Lithia Motors Inc.'s purchase of DCH Auto Group Ltd. will have major implications on the buy-sell market going forward.
It could spark more activity, perhaps prompting bigger dealership groups to buy other large groups in the next year or two, brokers say.
The deal appears to disprove the theory that larger dealership groups need to be broken up and sold piecemeal because of barriers to acquiring them. Yet the Lithia-DCH case is unusual because of the very limited overlap in the two groups' brand mix.
Lithia, of Medford, Ore., will pay about $340 million in cash and another $22.5 million in Lithia stock to acquire DCH, of South Amboy, N.J. The deal is expected to close in the fourth quarter. The merged company is expected to have annual revenues of $7 billion.
Brokers say this may be the largest single U.S. dealership acquisition ever.
Ranking buy-sell deals by size isn't easy. Some purchase prices are inflated by including real estate, which others exclude, and data is unavailable for some roll-up deals done in the 1990s when groups were preparing to go public.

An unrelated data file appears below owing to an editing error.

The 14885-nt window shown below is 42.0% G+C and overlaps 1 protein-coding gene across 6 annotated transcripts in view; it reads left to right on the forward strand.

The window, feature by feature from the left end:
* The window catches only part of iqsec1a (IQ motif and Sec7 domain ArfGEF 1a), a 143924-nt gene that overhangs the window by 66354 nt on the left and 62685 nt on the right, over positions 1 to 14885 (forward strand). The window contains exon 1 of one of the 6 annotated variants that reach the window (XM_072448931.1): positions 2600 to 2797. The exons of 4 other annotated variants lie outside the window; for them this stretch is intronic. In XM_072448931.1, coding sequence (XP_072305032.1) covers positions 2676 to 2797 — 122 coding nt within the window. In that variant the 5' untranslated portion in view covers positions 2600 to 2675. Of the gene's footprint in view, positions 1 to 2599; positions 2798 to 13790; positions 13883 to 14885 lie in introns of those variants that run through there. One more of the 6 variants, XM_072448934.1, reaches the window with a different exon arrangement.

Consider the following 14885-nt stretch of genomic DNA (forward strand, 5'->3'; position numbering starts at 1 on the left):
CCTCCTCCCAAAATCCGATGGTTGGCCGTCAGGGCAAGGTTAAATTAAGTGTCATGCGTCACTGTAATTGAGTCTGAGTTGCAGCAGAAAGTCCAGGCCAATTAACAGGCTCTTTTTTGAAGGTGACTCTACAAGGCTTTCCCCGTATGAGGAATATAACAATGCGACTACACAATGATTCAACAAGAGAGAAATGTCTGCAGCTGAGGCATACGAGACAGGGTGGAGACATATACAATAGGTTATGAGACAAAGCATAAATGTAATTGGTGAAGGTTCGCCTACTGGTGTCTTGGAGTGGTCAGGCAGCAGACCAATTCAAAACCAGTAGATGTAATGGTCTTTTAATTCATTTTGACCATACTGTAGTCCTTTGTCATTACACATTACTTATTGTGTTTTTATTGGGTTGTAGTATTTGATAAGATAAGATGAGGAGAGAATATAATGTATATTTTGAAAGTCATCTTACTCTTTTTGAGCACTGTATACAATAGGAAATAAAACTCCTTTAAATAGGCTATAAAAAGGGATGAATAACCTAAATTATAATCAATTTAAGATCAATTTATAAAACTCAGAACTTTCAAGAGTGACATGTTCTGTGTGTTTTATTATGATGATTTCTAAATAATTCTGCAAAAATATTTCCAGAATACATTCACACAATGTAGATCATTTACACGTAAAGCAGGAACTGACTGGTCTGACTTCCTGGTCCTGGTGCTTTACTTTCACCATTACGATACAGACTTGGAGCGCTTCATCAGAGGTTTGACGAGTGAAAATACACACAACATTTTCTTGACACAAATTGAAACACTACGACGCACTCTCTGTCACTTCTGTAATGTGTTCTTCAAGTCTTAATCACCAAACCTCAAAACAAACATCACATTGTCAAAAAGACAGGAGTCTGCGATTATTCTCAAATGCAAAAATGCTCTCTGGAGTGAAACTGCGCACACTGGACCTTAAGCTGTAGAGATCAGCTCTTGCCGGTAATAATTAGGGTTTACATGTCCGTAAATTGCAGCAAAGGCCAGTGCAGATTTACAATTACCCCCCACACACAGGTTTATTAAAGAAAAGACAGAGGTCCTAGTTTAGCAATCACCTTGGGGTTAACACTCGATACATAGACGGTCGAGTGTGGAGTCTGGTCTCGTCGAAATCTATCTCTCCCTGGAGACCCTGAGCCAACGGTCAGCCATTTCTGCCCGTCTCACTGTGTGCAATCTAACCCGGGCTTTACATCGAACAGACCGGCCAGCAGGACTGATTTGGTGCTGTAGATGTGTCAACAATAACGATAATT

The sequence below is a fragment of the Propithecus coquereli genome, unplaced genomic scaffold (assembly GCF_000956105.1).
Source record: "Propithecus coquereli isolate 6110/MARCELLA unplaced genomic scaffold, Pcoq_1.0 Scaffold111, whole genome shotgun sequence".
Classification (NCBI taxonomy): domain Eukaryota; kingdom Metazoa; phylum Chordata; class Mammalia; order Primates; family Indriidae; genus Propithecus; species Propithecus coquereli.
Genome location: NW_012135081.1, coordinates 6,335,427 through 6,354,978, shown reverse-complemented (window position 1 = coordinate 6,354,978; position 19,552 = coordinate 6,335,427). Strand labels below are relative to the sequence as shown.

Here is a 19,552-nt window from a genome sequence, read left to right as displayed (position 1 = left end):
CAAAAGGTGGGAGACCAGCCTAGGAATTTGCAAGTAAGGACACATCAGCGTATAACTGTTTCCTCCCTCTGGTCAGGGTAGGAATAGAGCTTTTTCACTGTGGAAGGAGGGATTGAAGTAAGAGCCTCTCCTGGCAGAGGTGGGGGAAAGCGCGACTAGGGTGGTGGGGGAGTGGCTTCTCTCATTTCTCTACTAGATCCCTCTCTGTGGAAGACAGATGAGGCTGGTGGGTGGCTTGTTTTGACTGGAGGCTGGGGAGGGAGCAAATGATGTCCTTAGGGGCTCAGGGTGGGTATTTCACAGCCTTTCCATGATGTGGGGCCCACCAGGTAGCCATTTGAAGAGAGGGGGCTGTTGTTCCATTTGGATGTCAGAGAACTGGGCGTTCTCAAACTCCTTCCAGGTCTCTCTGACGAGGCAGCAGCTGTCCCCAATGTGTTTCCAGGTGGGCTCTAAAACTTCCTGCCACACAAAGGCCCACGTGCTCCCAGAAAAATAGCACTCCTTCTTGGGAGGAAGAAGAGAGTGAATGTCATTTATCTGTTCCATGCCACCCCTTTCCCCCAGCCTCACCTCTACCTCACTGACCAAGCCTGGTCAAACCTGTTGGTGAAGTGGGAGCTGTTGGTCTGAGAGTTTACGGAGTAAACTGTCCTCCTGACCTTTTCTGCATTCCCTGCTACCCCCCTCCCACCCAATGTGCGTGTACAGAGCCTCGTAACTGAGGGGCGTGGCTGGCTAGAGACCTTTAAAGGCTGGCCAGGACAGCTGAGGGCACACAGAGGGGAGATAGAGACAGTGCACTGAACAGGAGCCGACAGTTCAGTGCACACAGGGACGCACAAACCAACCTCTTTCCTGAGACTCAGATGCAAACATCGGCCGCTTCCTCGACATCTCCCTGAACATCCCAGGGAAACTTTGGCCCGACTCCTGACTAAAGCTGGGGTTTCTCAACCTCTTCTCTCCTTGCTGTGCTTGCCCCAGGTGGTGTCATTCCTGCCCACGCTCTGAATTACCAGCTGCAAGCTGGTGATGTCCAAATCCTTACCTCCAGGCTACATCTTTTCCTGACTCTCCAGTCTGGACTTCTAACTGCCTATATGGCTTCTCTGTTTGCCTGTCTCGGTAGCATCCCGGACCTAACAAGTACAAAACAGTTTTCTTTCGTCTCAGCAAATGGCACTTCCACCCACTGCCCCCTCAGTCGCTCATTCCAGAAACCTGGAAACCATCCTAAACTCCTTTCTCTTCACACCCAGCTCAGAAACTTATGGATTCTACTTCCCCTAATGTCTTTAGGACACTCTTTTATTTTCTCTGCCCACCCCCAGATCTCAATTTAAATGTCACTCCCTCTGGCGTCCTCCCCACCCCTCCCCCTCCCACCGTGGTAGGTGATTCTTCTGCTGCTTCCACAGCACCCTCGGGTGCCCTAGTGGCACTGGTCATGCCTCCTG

But Lithia-DCH at least rivals Sonic Automotive Inc.'s 1999 purchase of FirstAmerica Automotive Inc. and its 29 dealerships. Sonic paid about $232 million in stock but also assumed about $175 million in FirstAmerica's debt.
"For Lithia, which has been a West and Midwest company and secondary market consolidator, to branch out and buy this big $2 billion operator with stores in metro markets is really quite a statement," said Brodie Cobb, executive chairman of Presidio Group, a San Francisco dealership broker and advisory firm.
He added, "When you start to see M&A in a certain sector and see these larger transactions, you tend to see repetition."